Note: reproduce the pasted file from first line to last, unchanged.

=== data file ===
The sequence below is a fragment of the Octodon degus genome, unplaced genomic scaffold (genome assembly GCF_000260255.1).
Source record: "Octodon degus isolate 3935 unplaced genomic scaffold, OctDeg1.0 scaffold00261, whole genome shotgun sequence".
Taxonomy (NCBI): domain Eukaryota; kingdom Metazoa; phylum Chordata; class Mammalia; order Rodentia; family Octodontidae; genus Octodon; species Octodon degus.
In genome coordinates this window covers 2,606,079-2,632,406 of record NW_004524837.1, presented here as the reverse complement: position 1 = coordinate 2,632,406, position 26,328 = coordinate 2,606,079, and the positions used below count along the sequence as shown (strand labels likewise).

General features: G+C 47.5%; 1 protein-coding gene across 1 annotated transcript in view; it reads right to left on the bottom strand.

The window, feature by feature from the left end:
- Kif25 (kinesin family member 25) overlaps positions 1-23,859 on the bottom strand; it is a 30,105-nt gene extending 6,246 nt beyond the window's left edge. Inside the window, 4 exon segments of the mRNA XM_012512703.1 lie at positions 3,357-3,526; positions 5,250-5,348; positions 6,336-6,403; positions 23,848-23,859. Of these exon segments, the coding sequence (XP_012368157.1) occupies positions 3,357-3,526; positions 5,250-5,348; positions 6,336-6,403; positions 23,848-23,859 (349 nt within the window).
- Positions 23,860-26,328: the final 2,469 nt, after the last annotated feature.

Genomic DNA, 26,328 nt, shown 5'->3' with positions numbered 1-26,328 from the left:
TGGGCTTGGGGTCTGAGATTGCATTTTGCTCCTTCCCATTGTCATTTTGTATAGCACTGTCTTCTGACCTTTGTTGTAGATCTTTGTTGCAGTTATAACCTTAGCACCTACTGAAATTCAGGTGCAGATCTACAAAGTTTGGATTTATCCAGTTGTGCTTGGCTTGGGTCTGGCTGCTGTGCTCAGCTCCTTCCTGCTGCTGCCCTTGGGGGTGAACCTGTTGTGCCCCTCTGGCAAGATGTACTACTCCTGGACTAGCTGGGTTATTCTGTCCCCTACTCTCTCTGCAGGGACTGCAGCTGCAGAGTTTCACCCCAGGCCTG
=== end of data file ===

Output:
The sequence below is a fragment of the Octodon degus genome, unplaced genomic scaffold (genome assembly GCF_000260255.1).
Source record: "Octodon degus isolate 3935 unplaced genomic scaffold, OctDeg1.0 scaffold00261, whole genome shotgun sequence".
Taxonomy (NCBI): domain Eukaryota; kingdom Metazoa; phylum Chordata; class Mammalia; order Rodentia; family Octodontidae; genus Octodon; species Octodon degus.
In genome coordinates this window covers 2,606,079-2,632,406 of record NW_004524837.1, presented here as the reverse complement: position 1 = coordinate 2,632,406, position 26,328 = coordinate 2,606,079, and the positions used below count along the sequence as shown (strand labels likewise).

General features: G+C 47.5%; 1 protein-coding gene across 1 annotated transcript in view; it reads right to left on the bottom strand.

The window, feature by feature from the left end:
- Kif25 (kinesin family member 25) overlaps positions 1-23,859 on the bottom strand; it is a 30,105-nt gene extending 6,246 nt beyond the window's left edge. Inside the window, 4 exon segments of the mRNA XM_012512703.1 lie at positions 3,357-3,526; positions 5,250-5,348; positions 6,336-6,403; positions 23,848-23,859. Of these exon segments, the coding sequence (XP_012368157.1) occupies positions 3,357-3,526; positions 5,250-5,348; positions 6,336-6,403; positions 23,848-23,859 (349 nt within the window).
- Positions 23,860-26,328: the final 2,469 nt, after the last annotated feature.

Genomic DNA, 26,328 nt, shown 5'->3' with positions numbered 1-26,328 from the left:
TGGGCTTGGGGTCTGAGATTGCATTTTGCTCCTTCCCATTGTCATTTTGTATAGCACTGTCTTCTGACCTTTGTTGTAGATCTTTGTTGCAGTTATAACCTTAGCACCTACTGAAATTCAGGTGCAGATCTACAAAGTTTGGATTTATCCAGTTGTGCTTGGCTTGGGTCTGGCTGCTGTGCTCAGCTCCTTCCTGCTGCTGCCCTTGGGGGTGAACCTGTTGTGCCCCTCTGGCAAGATGTACTACTCCTGGACTAGCTGGGTTATTCTGTCCCCTACTCTCTCTGCAGGGACTGCAGCTGCAGAGTTTCACCCCAGGCCTG